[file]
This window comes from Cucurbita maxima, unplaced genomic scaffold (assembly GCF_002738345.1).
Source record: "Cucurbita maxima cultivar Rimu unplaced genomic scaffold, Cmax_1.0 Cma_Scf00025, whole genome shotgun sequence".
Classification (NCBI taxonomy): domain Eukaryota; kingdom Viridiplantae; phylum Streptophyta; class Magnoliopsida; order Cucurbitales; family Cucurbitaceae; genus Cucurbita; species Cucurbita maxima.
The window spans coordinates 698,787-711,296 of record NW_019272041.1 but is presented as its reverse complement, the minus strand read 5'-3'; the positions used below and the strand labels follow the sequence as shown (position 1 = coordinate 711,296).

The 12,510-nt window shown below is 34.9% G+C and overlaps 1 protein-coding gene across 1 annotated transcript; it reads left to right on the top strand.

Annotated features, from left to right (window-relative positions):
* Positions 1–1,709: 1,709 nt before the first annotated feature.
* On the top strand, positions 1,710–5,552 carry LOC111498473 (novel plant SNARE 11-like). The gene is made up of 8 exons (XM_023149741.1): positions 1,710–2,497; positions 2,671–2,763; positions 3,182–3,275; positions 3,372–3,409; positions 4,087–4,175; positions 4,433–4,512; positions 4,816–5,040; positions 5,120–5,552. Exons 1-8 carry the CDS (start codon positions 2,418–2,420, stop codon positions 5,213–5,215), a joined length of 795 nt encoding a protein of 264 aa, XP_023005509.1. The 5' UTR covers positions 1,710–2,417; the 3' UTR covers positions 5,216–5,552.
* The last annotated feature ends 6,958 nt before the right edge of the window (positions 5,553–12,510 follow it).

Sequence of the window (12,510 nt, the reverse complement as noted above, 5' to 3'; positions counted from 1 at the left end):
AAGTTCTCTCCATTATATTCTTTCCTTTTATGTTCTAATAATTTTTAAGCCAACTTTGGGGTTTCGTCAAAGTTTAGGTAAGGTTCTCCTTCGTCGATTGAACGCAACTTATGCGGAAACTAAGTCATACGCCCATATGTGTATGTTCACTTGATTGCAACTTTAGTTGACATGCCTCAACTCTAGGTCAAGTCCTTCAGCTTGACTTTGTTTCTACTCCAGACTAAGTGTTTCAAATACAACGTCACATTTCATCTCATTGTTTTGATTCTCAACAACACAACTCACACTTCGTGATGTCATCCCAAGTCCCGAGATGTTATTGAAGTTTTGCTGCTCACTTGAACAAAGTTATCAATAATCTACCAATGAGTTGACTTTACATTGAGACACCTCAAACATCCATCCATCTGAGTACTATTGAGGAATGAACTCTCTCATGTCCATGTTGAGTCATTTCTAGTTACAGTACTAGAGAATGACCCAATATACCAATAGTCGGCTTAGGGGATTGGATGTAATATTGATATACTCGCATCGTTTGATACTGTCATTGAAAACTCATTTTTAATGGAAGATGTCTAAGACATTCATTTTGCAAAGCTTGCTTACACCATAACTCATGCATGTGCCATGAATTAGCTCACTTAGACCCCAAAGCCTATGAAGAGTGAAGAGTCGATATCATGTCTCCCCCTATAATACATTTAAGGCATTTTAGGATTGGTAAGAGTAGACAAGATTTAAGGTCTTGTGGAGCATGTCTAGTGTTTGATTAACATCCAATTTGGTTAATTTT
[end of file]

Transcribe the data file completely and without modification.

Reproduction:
This window comes from Cucurbita maxima, unplaced genomic scaffold (assembly GCF_002738345.1).
Source record: "Cucurbita maxima cultivar Rimu unplaced genomic scaffold, Cmax_1.0 Cma_Scf00025, whole genome shotgun sequence".
Classification (NCBI taxonomy): domain Eukaryota; kingdom Viridiplantae; phylum Streptophyta; class Magnoliopsida; order Cucurbitales; family Cucurbitaceae; genus Cucurbita; species Cucurbita maxima.
The window spans coordinates 698,787-711,296 of record NW_019272041.1 but is presented as its reverse complement, the minus strand read 5'-3'; the positions used below and the strand labels follow the sequence as shown (position 1 = coordinate 711,296).

The 12,510-nt window shown below is 34.9% G+C and overlaps 1 protein-coding gene across 1 annotated transcript; it reads left to right on the top strand.

Annotated features, from left to right (window-relative positions):
* Positions 1–1,709: 1,709 nt before the first annotated feature.
* On the top strand, positions 1,710–5,552 carry LOC111498473 (novel plant SNARE 11-like). The gene is made up of 8 exons (XM_023149741.1): positions 1,710–2,497; positions 2,671–2,763; positions 3,182–3,275; positions 3,372–3,409; positions 4,087–4,175; positions 4,433–4,512; positions 4,816–5,040; positions 5,120–5,552. Exons 1-8 carry the CDS (start codon positions 2,418–2,420, stop codon positions 5,213–5,215), a joined length of 795 nt encoding a protein of 264 aa, XP_023005509.1. The 5' UTR covers positions 1,710–2,417; the 3' UTR covers positions 5,216–5,552.
* The last annotated feature ends 6,958 nt before the right edge of the window (positions 5,553–12,510 follow it).

Sequence of the window (12,510 nt, the reverse complement as noted above, 5' to 3'; positions counted from 1 at the left end):
AAGTTCTCTCCATTATATTCTTTCCTTTTATGTTCTAATAATTTTTAAGCCAACTTTGGGGTTTCGTCAAAGTTTAGGTAAGGTTCTCCTTCGTCGATTGAACGCAACTTATGCGGAAACTAAGTCATACGCCCATATGTGTATGTTCACTTGATTGCAACTTTAGTTGACATGCCTCAACTCTAGGTCAAGTCCTTCAGCTTGACTTTGTTTCTACTCCAGACTAAGTGTTTCAAATACAACGTCACATTTCATCTCATTGTTTTGATTCTCAACAACACAACTCACACTTCGTGATGTCATCCCAAGTCCCGAGATGTTATTGAAGTTTTGCTGCTCACTTGAACAAAGTTATCAATAATCTACCAATGAGTTGACTTTACATTGAGACACCTCAAACATCCATCCATCTGAGTACTATTGAGGAATGAACTCTCTCATGTCCATGTTGAGTCATTTCTAGTTACAGTACTAGAGAATGACCCAATATACCAATAGTCGGCTTAGGGGATTGGATGTAATATTGATATACTCGCATCGTTTGATACTGTCATTGAAAACTCATTTTTAATGGAAGATGTCTAAGACATTCATTTTGCAAAGCTTGCTTACACCATAACTCATGCATGTGCCATGAATTAGCTCACTTAGACCCCAAAGCCTATGAAGAGTGAAGAGTCGATATCATGTCTCCCCCTATAATACATTTAAGGCATTTTAGGATTGGTAAGAGTAGACAAGATTTAAGGTCTTGTGGAGCATGTCTAGTGTTTGATTAACATCCAATTTGGTTAATTTT